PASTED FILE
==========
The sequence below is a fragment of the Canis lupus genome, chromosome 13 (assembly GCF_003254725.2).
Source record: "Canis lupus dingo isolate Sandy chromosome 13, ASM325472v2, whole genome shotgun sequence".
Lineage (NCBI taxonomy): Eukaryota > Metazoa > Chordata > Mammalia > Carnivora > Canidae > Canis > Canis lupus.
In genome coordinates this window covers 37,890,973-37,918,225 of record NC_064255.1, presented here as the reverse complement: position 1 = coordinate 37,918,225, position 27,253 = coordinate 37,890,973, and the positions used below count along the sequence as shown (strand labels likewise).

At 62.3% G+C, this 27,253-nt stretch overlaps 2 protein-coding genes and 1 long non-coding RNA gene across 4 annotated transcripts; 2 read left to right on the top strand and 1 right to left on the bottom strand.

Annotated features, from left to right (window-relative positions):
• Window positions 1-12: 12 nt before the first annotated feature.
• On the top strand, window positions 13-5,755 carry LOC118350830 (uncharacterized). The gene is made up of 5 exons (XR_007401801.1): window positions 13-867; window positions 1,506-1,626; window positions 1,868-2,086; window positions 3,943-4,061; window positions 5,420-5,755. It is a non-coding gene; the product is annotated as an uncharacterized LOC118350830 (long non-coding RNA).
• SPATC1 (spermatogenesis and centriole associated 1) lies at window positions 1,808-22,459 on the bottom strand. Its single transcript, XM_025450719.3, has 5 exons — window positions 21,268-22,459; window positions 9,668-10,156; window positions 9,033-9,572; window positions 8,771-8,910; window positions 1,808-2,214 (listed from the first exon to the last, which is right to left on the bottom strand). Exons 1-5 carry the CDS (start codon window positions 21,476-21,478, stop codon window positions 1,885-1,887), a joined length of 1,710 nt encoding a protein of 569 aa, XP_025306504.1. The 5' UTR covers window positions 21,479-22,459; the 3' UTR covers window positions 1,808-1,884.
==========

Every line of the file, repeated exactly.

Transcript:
The sequence below is a fragment of the Canis lupus genome, chromosome 13 (assembly GCF_003254725.2).
Source record: "Canis lupus dingo isolate Sandy chromosome 13, ASM325472v2, whole genome shotgun sequence".
Lineage (NCBI taxonomy): Eukaryota > Metazoa > Chordata > Mammalia > Carnivora > Canidae > Canis > Canis lupus.
In genome coordinates this window covers 37,890,973-37,918,225 of record NC_064255.1, presented here as the reverse complement: position 1 = coordinate 37,918,225, position 27,253 = coordinate 37,890,973, and the positions used below count along the sequence as shown (strand labels likewise).

At 62.3% G+C, this 27,253-nt stretch overlaps 2 protein-coding genes and 1 long non-coding RNA gene across 4 annotated transcripts; 2 read left to right on the top strand and 1 right to left on the bottom strand.

Annotated features, from left to right (window-relative positions):
• Window positions 1-12: 12 nt before the first annotated feature.
• On the top strand, window positions 13-5,755 carry LOC118350830 (uncharacterized). The gene is made up of 5 exons (XR_007401801.1): window positions 13-867; window positions 1,506-1,626; window positions 1,868-2,086; window positions 3,943-4,061; window positions 5,420-5,755. It is a non-coding gene; the product is annotated as an uncharacterized LOC118350830 (long non-coding RNA).
• SPATC1 (spermatogenesis and centriole associated 1) lies at window positions 1,808-22,459 on the bottom strand. Its single transcript, XM_025450719.3, has 5 exons — window positions 21,268-22,459; window positions 9,668-10,156; window positions 9,033-9,572; window positions 8,771-8,910; window positions 1,808-2,214 (listed from the first exon to the last, which is right to left on the bottom strand). Exons 1-5 carry the CDS (start codon window positions 21,476-21,478, stop codon window positions 1,885-1,887), a joined length of 1,710 nt encoding a protein of 569 aa, XP_025306504.1. The 5' UTR covers window positions 21,479-22,459; the 3' UTR covers window positions 1,808-1,884.